Easy, rider: Dennis Hopper — the prolific, iconic American actor whose work in front of and behind cameras around the world broke new boundaries and set new standards for art — died today at his home in Venice from complications related to prostate cancer.
Hopper made his debut in Rebel Without a Cause and continued to act in the kind of films that would further define him as a go-to for characters who embodied the spirit and moxie of the American counterculture’s resistance to the status quo. His roles, face, voice, and gestures were unmistakable, as is his work’s wide-reaching influence on rebels and outcasts of all stripes, regardless of their vocation or artistry.
The Los Angeles Times had an excellent obit already penned; it’s by Dennis McLellan, and it’s here. Hopper is survived by his four children and two granddaughters. He was 74.
UPDATE: In a spirited obituary in The American Reporter, one-time Village Voice-er Joe Shea writes of his encounter with Hopper:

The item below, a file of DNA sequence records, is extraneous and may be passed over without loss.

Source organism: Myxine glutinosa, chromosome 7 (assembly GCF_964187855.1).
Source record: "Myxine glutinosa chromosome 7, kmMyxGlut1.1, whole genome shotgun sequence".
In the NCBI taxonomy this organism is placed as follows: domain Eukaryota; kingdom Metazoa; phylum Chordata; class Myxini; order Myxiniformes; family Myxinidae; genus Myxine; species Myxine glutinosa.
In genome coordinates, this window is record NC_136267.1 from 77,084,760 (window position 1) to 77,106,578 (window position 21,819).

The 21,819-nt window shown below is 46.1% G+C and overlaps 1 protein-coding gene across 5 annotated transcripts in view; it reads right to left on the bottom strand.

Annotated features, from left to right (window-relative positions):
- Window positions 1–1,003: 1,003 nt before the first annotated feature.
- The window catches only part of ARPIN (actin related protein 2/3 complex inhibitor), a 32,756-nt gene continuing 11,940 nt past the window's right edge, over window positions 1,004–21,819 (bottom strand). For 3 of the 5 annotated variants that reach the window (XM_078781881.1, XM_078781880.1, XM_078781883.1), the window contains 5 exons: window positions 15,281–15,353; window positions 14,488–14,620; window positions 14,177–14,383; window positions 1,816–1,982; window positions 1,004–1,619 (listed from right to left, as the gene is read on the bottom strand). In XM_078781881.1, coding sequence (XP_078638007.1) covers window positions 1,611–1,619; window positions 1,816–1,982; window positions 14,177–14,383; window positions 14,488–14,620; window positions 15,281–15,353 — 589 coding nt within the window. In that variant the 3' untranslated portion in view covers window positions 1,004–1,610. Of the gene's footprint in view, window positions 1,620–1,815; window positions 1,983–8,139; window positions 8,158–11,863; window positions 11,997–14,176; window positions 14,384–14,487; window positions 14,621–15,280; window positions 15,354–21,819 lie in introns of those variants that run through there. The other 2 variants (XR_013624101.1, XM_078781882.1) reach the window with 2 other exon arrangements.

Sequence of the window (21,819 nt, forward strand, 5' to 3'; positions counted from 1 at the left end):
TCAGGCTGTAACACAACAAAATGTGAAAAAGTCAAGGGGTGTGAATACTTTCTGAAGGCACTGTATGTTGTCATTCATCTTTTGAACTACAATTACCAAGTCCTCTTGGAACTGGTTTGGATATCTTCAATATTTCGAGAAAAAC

I got to know Dennis through the good graces of Gov. David Cargo of New Mexico, whom I interviewed for the Village Voice in the Santa Fe summer of 1970. It was a grand summer for me, at 22; I had just broken into the Voice with a series of articles that were all about the wilds of northern New Mexico and the hippies flooding into the rugged Sangre de Cristo Mountains around Taos, where Dennis lived with his brother. There had been some rough incidents, including one in which his brother William was in an armed confrontation with locals who resented the attention his famous brother had brought to their home.
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